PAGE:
The peculiar pleasing characteristics of genuine old Cognac brandy must be referred, not to alcohol at all, but what the French call the "impuretes" of brandy, that is to say, to the secondary products of distillation.

In another part of the pamphlet we are told how this process of distillation is conducted. The wine is, of course, heated in the usual way. The first portion that goes through the still is put aside. The central portion is also put aside, and then the third portion is silimarly dealt with. The central portion is again distilled, and the central portion of that distillation is what' is known as brandy of the highest quality. I very much doubt whether that method of distillation has ever been practised in Australia to any considerable extent. With regard to the ageing of spirits, we have heard it stated in this House that ageing has practically no effect - that there is really nothing in it. The Lancet Commission, however, express themselves very definitely upon this point. They say -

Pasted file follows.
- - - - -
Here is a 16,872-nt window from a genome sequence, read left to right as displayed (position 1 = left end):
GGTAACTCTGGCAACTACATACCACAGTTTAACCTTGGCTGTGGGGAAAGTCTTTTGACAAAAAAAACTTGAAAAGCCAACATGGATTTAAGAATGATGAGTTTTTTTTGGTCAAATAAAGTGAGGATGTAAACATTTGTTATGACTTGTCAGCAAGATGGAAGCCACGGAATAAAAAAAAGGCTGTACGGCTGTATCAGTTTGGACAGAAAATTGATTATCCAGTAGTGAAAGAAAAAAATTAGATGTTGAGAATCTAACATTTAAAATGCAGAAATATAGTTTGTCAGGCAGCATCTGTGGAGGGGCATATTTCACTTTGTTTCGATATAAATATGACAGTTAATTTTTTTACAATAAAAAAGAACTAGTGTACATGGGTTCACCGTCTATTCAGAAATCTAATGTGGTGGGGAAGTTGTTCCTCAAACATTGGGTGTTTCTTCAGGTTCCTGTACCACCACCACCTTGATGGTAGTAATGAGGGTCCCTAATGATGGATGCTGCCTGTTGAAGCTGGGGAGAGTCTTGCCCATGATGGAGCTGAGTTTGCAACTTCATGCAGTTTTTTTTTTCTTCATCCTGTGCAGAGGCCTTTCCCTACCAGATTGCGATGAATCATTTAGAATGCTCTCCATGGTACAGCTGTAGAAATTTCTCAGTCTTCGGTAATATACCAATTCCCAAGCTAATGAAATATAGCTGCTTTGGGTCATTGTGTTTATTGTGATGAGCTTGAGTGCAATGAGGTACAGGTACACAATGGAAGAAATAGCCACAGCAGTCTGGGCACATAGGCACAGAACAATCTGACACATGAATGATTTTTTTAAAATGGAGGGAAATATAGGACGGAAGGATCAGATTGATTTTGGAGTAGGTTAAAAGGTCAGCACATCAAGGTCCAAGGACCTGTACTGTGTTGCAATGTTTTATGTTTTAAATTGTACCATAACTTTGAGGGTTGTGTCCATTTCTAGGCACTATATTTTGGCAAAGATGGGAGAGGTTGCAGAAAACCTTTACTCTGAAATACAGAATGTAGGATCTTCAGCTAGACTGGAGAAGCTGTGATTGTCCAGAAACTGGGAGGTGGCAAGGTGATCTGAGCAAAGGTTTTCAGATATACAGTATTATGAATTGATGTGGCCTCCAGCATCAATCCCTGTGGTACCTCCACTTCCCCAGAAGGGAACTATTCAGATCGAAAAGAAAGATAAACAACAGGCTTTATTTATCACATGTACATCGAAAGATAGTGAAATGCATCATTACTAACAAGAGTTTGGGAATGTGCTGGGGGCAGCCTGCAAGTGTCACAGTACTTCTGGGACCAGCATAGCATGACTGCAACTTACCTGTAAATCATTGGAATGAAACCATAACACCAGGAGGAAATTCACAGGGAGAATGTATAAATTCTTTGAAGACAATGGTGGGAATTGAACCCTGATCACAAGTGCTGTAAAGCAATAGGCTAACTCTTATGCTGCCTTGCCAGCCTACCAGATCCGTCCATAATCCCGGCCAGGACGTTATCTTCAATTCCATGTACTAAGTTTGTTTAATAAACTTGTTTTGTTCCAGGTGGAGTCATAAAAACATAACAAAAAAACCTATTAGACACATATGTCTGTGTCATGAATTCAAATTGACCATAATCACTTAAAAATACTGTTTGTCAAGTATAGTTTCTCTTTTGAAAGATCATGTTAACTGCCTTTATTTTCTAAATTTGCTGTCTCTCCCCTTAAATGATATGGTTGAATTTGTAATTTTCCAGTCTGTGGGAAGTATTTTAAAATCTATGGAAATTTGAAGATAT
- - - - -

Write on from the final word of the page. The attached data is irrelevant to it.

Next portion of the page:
The differences as regards chemical composition which will be seen to exist between old and new brandy are not so much in kind as degree. One effect of age upon the composition of brandy which can easily be traced is that of oxidation, a small depreciation, of alcohol occurring in favour of aldehydes and acetic acid..... This loss is chiefly alcohol ; there is a corresponding increase in ethers, in higher alcohols, and what may be called " vinosity " develops, coupled with " finesse and style.

There is an indication of the distinct .difference between the new and the old alcoholic spirit. The remarks that I have quoted with regard to brandy apply also to whisky. It is a' matter of common experience with every one in the trade, and even with those who indulge in alcoholic stimulants, that the older spirit is undoubtedly finer and more palatable than that which is new.